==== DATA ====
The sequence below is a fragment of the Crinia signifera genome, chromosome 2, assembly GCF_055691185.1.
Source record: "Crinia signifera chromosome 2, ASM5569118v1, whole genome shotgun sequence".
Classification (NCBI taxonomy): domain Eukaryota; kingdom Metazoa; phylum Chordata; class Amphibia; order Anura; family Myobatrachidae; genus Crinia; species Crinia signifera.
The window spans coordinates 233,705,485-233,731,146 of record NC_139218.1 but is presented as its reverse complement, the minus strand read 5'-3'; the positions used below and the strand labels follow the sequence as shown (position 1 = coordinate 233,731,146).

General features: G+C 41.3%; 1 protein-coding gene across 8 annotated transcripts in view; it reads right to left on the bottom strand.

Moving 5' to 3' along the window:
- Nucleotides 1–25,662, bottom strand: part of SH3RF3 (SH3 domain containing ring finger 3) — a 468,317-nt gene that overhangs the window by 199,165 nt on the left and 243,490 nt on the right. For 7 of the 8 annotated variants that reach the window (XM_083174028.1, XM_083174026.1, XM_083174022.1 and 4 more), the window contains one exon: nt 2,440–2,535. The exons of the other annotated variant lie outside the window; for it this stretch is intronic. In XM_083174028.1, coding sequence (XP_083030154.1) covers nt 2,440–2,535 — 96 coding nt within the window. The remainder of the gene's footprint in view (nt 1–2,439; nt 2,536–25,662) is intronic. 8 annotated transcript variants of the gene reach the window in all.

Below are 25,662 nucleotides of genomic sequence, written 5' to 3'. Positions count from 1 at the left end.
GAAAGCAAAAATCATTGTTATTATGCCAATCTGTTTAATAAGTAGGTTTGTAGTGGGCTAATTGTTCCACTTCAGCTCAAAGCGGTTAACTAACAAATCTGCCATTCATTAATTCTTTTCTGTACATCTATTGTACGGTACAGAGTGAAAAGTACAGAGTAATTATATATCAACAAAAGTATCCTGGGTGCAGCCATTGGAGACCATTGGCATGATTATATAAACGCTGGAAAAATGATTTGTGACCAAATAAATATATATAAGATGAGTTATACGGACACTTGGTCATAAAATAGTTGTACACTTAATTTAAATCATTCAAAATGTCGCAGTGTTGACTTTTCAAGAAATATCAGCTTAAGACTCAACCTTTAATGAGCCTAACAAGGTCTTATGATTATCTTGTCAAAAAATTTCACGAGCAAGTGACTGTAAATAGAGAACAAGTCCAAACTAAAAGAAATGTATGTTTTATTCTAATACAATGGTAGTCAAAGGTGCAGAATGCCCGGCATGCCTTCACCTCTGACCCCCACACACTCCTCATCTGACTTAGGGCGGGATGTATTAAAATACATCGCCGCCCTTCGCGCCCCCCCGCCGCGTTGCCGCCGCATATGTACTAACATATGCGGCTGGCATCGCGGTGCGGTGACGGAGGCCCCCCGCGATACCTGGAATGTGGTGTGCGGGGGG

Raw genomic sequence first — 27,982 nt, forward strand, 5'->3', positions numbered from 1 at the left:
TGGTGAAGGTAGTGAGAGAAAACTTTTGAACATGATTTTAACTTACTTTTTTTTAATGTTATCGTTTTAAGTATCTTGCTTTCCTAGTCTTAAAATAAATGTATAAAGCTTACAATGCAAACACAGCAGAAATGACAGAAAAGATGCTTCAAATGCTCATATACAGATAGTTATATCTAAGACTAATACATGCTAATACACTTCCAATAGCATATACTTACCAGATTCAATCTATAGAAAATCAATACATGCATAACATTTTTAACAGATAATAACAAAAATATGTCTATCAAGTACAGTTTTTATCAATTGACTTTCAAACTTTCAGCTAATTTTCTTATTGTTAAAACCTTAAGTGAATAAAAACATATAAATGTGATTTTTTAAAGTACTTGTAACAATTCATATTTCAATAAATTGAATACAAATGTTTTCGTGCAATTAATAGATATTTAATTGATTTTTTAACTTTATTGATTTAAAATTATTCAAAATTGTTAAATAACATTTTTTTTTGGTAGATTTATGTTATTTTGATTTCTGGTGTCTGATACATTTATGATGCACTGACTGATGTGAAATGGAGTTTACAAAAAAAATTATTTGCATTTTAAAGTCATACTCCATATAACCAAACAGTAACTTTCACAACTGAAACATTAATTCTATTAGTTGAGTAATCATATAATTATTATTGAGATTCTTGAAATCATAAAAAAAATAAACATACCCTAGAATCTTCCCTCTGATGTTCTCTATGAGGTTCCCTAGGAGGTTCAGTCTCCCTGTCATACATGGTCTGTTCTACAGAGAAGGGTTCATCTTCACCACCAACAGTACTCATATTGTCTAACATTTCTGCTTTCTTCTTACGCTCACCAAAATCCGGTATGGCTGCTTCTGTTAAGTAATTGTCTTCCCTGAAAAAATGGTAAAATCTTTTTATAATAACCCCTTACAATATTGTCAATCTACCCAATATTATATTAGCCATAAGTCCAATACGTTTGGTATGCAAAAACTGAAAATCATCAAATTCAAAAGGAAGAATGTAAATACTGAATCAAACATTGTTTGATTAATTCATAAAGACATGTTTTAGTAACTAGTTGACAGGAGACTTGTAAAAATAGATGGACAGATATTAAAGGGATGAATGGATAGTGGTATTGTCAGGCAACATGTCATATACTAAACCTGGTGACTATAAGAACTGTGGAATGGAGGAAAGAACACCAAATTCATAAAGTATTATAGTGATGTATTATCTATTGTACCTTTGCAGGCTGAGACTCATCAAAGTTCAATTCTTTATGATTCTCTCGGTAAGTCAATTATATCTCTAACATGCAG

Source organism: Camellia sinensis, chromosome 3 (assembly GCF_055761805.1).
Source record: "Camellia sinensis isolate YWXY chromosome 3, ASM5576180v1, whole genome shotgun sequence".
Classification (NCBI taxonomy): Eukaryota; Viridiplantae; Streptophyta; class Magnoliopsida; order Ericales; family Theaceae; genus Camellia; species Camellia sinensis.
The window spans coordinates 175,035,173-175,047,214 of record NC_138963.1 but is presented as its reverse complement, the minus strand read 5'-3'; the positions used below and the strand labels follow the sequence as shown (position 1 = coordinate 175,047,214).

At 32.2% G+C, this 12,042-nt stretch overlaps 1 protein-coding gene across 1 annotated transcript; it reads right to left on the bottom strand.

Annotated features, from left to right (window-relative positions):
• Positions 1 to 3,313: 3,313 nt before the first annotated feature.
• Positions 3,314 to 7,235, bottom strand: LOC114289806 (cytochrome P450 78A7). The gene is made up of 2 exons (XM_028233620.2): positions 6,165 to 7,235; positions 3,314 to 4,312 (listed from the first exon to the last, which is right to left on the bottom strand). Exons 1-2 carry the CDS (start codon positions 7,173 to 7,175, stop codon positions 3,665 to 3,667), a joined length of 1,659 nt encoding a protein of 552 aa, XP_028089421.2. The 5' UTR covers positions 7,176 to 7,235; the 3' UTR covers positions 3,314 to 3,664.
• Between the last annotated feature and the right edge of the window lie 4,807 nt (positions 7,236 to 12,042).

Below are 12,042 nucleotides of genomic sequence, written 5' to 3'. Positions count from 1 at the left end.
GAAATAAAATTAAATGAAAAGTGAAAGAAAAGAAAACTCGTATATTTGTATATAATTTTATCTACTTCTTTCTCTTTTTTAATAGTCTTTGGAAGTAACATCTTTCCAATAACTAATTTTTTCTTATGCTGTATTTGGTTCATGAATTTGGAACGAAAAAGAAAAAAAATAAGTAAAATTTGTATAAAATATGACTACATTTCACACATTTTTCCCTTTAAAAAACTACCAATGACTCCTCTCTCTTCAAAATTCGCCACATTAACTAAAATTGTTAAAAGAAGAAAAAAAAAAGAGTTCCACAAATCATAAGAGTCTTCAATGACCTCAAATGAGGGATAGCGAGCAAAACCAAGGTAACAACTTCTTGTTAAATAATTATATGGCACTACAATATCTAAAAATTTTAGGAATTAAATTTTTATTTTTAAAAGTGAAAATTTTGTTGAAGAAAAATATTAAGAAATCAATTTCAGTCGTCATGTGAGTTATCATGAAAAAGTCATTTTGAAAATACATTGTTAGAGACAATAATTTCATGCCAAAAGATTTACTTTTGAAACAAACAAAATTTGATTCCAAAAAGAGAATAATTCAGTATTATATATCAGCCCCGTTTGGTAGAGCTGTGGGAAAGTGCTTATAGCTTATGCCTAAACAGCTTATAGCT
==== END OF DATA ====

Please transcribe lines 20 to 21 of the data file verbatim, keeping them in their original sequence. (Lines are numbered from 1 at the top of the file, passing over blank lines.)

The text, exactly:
• Between the last annotated feature and the right edge of the window lie 4,807 nt (positions 7,236 to 12,042).

Below are 12,042 nucleotides of genomic sequence, written 5' to 3'. Positions count from 1 at the left end.